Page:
Leader Blues

Saturday, September 02, 2006

EDITORIALS>>Where was the president?

There was a time — up to about a year ago, in fact — when a presidential visit was a big event in rural vineyards like Arkansas. When President Reagan swooped into Little Rock for an eleventh-hour campaign visit to plug Arkansas Republican candidates for federal office, every moment of his sojourn was public from his deplaning to the emplaning.

Local television cameramen were hustled to the front to capture every word, every gesture of the great communicator. Even Bill Clinton appearances, which have become tiresomely repetitive, are so open that no cameraperson or reporter from the most hostile medium is ever kept far away.

But the 43rd president of the United States came to the capital this week, two months before the election, to give a lift to the Republican candidate for governor and the public hardly got a glimpse of him.

President Bush’s words at Little Rock were private and confidential except for one carefully arranged “spontaneous” encounter with selected media on the parking lot of a restaurant near the state Capitol, where he uttered a few words about speeches on Iraq that he intends to give in the next few weeks and had his picture taken with a sack of fried pies and with Asa Hutchinson a few paces away.

The president’s lone appearance was on the grounds of a gated mansion in west Little Rock, the home of a prominent Republican supporter of Mr. Hutchinson. The media were not invited and the president’s words there were supposed to fall only upon the friendly Republican ears that were assembled.

There were enough of them to raise a reported $650,000 for the coffers of the Arkansas Republican Party and Mr. Hutchinson’s personal campaign chest.

We know that raising money for the party’s beleaguered candidate for governor was the purpose of the visit, and that it was from that standpoint very successful. The money will be a big lift to Hutchinson and to scores of Republican candidates for state and local offices throughout Arkansas.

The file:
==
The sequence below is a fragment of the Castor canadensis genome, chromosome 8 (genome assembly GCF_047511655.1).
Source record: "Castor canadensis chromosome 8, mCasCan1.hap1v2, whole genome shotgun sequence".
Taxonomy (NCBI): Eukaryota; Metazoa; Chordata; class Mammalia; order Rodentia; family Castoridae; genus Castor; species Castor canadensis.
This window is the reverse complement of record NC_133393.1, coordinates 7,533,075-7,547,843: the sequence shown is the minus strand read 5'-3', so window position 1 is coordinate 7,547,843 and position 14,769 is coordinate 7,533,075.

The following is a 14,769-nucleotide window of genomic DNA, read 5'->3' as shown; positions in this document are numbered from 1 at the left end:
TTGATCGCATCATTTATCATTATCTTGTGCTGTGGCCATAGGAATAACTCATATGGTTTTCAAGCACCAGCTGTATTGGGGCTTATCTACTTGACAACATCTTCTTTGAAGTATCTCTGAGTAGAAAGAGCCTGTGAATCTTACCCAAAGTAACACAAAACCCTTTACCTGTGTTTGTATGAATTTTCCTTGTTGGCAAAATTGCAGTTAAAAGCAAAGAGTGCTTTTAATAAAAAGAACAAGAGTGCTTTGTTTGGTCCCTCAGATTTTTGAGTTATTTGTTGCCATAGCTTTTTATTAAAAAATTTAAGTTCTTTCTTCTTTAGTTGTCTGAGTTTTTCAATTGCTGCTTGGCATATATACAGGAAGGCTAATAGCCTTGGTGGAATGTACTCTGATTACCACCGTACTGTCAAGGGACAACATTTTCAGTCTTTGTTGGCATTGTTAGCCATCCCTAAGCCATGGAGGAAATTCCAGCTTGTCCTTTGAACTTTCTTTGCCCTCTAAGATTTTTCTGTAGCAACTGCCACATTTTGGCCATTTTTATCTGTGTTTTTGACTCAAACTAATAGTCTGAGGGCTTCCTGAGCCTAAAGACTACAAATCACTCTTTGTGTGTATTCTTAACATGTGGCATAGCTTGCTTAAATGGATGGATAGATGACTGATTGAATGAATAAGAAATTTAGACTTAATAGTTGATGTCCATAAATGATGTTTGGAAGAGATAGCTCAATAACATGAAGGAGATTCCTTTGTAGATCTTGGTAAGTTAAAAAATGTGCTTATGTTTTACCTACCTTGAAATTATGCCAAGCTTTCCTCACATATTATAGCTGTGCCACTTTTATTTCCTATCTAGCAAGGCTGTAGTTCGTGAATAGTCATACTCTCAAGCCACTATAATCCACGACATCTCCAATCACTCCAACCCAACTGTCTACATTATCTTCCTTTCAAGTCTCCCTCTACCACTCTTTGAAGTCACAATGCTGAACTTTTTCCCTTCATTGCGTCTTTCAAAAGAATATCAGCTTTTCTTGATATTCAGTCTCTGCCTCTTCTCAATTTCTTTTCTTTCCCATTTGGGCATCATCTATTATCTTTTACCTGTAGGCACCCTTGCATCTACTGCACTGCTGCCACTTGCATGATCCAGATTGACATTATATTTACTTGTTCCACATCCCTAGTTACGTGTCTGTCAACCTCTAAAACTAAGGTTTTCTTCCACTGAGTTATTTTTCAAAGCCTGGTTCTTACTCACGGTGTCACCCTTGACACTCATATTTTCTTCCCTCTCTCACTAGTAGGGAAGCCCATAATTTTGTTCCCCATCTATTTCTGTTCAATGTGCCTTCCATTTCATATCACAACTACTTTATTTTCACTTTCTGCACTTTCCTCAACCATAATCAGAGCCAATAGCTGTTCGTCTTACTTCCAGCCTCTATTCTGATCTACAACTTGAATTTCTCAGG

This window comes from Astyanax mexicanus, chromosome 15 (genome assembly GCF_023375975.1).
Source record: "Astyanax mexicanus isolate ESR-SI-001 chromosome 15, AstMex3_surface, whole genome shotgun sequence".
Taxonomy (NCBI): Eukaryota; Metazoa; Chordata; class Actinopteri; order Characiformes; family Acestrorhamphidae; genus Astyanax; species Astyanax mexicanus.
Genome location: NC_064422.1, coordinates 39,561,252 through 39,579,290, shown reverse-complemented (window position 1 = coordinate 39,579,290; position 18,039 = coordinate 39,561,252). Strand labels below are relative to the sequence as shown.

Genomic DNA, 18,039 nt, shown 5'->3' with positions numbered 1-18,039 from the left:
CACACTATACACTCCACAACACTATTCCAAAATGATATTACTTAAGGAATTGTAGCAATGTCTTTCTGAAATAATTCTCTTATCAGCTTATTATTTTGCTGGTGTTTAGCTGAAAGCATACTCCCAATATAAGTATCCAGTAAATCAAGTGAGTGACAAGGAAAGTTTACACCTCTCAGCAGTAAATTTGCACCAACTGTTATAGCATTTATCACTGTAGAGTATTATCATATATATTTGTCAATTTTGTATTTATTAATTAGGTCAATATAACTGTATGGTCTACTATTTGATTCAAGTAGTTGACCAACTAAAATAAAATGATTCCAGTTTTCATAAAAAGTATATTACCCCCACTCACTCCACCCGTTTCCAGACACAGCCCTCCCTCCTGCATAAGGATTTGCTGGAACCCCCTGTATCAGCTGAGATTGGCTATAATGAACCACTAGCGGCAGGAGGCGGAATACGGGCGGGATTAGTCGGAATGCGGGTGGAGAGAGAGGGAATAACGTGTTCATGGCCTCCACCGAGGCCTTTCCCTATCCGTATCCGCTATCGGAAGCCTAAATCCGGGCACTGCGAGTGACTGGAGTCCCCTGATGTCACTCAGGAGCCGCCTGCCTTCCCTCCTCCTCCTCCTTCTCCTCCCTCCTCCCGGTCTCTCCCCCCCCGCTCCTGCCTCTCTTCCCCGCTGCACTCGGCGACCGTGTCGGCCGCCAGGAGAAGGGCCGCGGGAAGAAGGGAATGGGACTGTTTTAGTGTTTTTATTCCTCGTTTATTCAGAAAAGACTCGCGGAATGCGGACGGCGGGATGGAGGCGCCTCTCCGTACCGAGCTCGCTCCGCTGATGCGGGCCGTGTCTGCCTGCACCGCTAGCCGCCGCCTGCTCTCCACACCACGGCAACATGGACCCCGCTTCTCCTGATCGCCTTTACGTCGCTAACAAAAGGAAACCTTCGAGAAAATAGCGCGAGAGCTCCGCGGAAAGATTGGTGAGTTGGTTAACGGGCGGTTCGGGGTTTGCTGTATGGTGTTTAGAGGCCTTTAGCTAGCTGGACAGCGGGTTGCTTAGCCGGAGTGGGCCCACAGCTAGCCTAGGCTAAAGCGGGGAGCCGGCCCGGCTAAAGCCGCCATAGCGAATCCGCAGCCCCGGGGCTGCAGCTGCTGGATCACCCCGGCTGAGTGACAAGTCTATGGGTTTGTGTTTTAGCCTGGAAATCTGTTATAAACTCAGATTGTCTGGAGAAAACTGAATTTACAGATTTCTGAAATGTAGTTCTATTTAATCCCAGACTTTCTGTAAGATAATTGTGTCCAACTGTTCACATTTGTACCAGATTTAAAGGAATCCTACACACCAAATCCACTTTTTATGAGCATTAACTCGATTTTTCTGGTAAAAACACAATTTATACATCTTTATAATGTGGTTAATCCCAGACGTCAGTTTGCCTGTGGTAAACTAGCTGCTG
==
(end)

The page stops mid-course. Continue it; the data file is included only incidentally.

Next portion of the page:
It is the political dynamic that troubles us. No political organization in history has been better at controlling media coverage of a man for maximum effect than has the George W. Bush organization.

Karl Rove, the mastermind of the Bush political career, was on hand for the visit. But now the effort is bent toward reducing, not exploiting, coverage of the president. This nation is not accustomed to hiding the presence of the president of the United States.

Arkansas is not an aberration. Presidential visits to help Republican candidates often are almost secret. The president appears at a private function, people write big checks and the president is swept away, distant cameras perhaps catching a presidential wave.

Sometimes, even the benefiting Republican candidate stays away so that he is not photographed with the president.
It happens most frequently in states where polls show that the president is not popular. (Only in Utah is his approval rating at 50 percent or better.) In Arkansas, polls show him at around 35 percent, about the same as Hutchinson’s rating, or a little worse, depending on the poll.

The theory is that while Hutchinson needs the money that the president can raise and the energy among the party faithful that a presidential visit can engender, prime-time association with an unpopular president can hurt a candidate among independent voters.

That has always been a theory, but we have not seen it actually practiced before, except for Al Gore’s ill-conceived strategy in 2000 to play down his association with President Clinton. A little more association might have won him the presidency.
The day after the president’s visit, Hutchinson was in northwest Arkansas, where both his and the president’s standings are much better. Describing Bush’s visit on Wednesday, Hutchinson made this surprising statement:
“The best thing about it was that the press was excluded and he could talk from his heart.”

Does the president not talk from the heart when the media — and the public — are listening? As it happened, someone among the donors at the Little Rock gathering made a home movie of the president’s talk and it wound up on several blogs. What the president had to say was almost verbatim what he says everywhere.

The conventional wisdom about these matters is wrong. Bush’s popularity among voters is low, but he is the president of the United States. It will do Hutchinson and Mike Huckabee, who also was among the hidden guests, no harm to be seen in the presence of the president and the titular head of his party, whatever the poll numbers.

Voters are discerning and they discount for a strong degree of party loyalty. People will not vote for Mike Beebe simply because Bush appeared with his opponent.

Bush is not Hutchinson’s problem.